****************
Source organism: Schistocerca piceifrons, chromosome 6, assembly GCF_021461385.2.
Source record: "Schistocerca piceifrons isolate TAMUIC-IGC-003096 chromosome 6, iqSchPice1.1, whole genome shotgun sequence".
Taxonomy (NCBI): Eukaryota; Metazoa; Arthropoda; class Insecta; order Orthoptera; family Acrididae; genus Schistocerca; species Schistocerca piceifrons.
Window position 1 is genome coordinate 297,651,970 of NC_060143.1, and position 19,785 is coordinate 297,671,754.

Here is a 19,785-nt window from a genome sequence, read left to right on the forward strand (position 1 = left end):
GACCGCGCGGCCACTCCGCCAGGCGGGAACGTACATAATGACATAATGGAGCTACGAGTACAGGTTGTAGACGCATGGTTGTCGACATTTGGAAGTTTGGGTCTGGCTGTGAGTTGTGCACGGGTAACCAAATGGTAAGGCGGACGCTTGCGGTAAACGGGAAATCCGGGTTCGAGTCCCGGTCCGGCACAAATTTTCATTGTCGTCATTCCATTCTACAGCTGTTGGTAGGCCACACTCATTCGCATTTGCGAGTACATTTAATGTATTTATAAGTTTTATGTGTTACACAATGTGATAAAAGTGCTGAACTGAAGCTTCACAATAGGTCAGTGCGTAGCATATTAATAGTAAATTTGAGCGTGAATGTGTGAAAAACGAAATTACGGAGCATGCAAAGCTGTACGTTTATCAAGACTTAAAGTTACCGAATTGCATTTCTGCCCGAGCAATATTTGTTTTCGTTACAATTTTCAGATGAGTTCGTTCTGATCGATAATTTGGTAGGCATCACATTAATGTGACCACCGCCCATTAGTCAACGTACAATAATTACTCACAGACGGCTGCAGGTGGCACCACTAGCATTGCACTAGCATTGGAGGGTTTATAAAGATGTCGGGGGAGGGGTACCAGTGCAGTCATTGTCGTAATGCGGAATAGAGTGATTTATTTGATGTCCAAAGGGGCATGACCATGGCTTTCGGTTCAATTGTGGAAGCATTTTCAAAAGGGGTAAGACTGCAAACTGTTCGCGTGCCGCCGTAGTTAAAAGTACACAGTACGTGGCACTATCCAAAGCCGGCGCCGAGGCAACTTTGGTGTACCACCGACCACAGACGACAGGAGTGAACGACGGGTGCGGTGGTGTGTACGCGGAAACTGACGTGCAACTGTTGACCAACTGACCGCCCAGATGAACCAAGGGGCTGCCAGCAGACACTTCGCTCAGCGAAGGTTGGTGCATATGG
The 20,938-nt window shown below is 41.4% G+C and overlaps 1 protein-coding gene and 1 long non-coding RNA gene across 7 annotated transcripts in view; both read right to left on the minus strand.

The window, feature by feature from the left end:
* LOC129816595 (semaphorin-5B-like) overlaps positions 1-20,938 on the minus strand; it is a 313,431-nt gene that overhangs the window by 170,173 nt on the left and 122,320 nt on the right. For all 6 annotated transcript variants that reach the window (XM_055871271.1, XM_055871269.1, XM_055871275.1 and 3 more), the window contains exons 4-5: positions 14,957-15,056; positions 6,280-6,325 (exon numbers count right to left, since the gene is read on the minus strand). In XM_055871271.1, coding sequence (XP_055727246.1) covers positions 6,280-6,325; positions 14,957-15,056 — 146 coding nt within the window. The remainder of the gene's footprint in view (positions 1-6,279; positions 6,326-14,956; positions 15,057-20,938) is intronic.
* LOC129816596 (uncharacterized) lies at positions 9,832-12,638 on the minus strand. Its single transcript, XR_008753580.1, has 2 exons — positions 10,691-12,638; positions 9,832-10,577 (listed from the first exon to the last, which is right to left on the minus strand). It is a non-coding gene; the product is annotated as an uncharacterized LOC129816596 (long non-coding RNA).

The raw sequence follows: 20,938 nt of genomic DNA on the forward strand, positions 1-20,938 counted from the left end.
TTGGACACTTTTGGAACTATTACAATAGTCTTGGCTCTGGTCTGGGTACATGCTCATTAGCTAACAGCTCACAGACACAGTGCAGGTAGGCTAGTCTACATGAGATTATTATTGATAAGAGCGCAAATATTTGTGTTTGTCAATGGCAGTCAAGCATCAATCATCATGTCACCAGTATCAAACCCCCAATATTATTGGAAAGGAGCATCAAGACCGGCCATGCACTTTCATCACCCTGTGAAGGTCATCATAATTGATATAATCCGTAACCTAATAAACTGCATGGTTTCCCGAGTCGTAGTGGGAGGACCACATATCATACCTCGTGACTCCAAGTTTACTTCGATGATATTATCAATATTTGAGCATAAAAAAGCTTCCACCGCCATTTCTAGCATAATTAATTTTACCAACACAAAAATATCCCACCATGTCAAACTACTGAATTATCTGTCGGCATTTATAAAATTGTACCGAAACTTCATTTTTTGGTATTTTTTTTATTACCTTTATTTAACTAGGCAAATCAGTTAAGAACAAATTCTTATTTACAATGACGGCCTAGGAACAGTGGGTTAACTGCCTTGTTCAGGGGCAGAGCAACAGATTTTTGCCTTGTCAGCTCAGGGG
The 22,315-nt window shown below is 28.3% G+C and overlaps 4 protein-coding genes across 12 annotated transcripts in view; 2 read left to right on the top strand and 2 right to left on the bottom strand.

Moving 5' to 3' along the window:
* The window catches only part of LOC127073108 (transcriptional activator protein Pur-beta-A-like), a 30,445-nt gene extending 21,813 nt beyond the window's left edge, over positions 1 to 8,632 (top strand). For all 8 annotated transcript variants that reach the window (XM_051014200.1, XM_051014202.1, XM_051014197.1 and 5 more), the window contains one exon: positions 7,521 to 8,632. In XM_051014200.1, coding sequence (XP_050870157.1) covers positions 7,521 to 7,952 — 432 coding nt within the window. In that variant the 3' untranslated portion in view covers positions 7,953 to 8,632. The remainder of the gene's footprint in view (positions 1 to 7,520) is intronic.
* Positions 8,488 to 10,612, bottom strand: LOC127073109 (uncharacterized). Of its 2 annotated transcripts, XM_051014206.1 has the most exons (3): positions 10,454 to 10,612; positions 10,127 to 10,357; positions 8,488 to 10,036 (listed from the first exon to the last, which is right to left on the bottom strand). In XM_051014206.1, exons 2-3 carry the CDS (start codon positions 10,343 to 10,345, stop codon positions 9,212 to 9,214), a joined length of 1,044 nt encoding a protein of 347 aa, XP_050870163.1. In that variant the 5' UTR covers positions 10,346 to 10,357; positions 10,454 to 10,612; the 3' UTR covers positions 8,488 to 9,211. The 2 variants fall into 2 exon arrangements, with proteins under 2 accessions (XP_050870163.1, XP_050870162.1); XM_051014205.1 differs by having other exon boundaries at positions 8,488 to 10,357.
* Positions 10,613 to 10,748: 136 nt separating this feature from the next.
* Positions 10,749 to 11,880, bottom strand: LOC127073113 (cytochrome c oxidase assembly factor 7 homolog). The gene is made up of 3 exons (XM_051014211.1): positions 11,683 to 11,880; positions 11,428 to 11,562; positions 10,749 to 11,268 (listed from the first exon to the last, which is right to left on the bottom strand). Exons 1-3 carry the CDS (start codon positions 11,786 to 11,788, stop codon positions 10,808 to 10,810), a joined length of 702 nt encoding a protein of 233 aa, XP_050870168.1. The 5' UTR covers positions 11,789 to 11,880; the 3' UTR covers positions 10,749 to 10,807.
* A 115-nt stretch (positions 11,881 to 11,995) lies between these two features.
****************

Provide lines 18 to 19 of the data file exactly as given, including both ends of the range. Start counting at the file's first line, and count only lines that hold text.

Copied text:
* Positions 10,749 to 11,880, bottom strand: LOC127073113 (cytochrome c oxidase assembly factor 7 homolog). The gene is made up of 3 exons (XM_051014211.1): positions 11,683 to 11,880; positions 11,428 to 11,562; positions 10,749 to 11,268 (listed from the first exon to the last, which is right to left on the bottom strand). Exons 1-3 carry the CDS (start codon positions 11,786 to 11,788, stop codon positions 10,808 to 10,810), a joined length of 702 nt encoding a protein of 233 aa, XP_050870168.1. The 5' UTR covers positions 11,789 to 11,880; the 3' UTR covers positions 10,749 to 10,807.
* A 115-nt stretch (positions 11,881 to 11,995) lies between these two features.